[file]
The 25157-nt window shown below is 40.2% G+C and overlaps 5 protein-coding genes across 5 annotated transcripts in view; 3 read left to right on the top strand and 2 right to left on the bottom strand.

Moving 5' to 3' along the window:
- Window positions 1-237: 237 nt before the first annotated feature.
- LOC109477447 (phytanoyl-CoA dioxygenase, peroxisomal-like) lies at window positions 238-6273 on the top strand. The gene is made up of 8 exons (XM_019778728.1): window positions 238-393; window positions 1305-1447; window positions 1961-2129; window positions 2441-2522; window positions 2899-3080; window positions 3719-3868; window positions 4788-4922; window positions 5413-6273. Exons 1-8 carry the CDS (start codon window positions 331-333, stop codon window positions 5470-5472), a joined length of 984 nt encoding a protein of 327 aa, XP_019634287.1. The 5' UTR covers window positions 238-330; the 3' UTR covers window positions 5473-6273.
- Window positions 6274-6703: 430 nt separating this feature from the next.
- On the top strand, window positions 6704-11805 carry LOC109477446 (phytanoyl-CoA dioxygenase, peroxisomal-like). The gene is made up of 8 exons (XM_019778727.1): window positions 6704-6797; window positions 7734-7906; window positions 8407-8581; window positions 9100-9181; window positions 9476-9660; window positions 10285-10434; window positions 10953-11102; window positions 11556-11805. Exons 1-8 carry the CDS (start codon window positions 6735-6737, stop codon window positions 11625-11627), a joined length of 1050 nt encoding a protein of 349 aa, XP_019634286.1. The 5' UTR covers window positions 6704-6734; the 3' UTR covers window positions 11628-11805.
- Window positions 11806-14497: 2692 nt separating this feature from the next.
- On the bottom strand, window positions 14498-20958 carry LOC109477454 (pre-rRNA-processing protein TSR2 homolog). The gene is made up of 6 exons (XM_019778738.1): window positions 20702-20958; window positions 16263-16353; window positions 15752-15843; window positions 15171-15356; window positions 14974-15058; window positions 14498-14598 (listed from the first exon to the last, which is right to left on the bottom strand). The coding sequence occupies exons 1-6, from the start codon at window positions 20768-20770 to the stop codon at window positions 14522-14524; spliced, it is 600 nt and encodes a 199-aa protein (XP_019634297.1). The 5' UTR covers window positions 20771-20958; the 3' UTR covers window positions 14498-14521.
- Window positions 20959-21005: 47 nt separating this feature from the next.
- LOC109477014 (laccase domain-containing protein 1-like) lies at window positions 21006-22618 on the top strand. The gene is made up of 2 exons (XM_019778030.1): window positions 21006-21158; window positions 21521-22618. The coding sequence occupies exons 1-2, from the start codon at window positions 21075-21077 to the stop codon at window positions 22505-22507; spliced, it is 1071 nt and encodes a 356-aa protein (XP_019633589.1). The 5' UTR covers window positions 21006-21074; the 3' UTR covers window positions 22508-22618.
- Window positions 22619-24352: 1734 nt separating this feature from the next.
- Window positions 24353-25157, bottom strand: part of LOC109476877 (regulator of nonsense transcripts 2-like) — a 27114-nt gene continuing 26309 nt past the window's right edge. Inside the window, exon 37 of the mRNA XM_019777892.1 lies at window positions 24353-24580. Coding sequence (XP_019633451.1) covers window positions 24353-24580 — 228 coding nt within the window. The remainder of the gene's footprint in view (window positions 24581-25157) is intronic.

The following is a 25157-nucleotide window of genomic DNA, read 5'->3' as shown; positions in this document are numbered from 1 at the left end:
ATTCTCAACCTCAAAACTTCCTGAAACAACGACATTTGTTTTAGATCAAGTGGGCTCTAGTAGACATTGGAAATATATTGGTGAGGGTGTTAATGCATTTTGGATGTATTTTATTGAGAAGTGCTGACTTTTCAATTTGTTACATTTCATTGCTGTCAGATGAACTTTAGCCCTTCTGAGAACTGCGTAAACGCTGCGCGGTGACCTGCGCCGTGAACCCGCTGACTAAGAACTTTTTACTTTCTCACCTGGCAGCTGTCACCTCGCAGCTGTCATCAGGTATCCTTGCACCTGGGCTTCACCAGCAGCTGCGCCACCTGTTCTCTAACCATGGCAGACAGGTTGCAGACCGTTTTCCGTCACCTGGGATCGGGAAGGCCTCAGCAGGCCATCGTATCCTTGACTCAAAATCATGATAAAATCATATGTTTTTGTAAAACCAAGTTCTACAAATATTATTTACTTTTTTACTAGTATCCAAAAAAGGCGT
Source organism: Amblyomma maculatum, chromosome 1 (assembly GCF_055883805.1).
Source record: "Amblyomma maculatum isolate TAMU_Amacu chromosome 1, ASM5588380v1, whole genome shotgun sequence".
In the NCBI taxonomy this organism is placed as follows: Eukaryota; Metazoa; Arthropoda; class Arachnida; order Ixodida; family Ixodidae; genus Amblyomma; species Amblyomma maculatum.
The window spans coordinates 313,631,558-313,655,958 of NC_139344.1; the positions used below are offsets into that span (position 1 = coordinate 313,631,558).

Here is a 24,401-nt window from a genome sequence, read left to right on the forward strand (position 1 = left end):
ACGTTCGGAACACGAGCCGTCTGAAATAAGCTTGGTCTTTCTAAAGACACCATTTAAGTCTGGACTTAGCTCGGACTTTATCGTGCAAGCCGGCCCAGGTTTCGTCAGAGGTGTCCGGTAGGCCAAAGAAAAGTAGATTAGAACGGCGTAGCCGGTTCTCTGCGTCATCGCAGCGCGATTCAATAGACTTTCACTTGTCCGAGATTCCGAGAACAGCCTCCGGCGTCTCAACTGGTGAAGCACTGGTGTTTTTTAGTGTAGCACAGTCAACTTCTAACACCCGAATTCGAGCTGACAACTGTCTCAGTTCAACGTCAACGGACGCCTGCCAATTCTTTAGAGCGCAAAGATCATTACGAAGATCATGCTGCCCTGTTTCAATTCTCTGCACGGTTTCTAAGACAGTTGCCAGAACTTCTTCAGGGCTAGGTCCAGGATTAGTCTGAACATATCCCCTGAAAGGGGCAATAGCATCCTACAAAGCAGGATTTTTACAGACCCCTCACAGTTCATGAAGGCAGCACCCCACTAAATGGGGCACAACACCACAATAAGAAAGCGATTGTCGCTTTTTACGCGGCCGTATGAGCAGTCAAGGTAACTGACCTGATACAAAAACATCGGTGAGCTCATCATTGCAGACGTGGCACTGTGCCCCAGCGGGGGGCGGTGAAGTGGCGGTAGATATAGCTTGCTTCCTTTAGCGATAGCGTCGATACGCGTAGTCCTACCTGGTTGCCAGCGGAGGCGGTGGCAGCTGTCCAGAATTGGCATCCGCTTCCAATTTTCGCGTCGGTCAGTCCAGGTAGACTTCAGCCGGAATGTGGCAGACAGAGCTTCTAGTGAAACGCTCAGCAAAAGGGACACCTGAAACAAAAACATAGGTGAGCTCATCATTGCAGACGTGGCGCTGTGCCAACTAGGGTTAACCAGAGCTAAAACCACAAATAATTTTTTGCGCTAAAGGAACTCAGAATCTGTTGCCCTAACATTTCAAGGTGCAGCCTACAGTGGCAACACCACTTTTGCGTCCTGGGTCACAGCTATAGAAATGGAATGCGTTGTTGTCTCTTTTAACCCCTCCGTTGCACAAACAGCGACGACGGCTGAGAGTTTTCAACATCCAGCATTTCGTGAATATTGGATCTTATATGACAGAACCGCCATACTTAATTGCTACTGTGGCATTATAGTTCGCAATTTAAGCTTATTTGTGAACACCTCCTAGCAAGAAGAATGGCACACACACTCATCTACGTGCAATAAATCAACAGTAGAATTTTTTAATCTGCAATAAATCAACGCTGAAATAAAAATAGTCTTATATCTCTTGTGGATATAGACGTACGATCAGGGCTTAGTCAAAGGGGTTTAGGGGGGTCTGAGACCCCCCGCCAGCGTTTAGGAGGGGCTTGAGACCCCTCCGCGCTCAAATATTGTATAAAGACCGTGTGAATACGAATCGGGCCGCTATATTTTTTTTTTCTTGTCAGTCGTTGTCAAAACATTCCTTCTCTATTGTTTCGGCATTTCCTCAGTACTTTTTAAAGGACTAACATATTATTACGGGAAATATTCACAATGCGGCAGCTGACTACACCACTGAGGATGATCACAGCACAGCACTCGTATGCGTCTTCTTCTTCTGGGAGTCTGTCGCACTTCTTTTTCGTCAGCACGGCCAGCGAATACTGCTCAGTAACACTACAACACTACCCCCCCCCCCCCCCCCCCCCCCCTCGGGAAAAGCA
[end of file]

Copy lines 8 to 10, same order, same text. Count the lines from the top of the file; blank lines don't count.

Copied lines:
- On the bottom strand, window positions 14498-20958 carry LOC109477454 (pre-rRNA-processing protein TSR2 homolog). The gene is made up of 6 exons (XM_019778738.1): window positions 20702-20958; window positions 16263-16353; window positions 15752-15843; window positions 15171-15356; window positions 14974-15058; window positions 14498-14598 (listed from the first exon to the last, which is right to left on the bottom strand). The coding sequence occupies exons 1-6, from the start codon at window positions 20768-20770 to the stop codon at window positions 14522-14524; spliced, it is 600 nt and encodes a 199-aa protein (XP_019634297.1). The 5' UTR covers window positions 20771-20958; the 3' UTR covers window positions 14498-14521.
- Window positions 20959-21005: 47 nt separating this feature from the next.
- LOC109477014 (laccase domain-containing protein 1-like) lies at window positions 21006-22618 on the top strand. The gene is made up of 2 exons (XM_019778030.1): window positions 21006-21158; window positions 21521-22618. The coding sequence occupies exons 1-2, from the start codon at window positions 21075-21077 to the stop codon at window positions 22505-22507; spliced, it is 1071 nt and encodes a 356-aa protein (XP_019633589.1). The 5' UTR covers window positions 21006-21074; the 3' UTR covers window positions 22508-22618.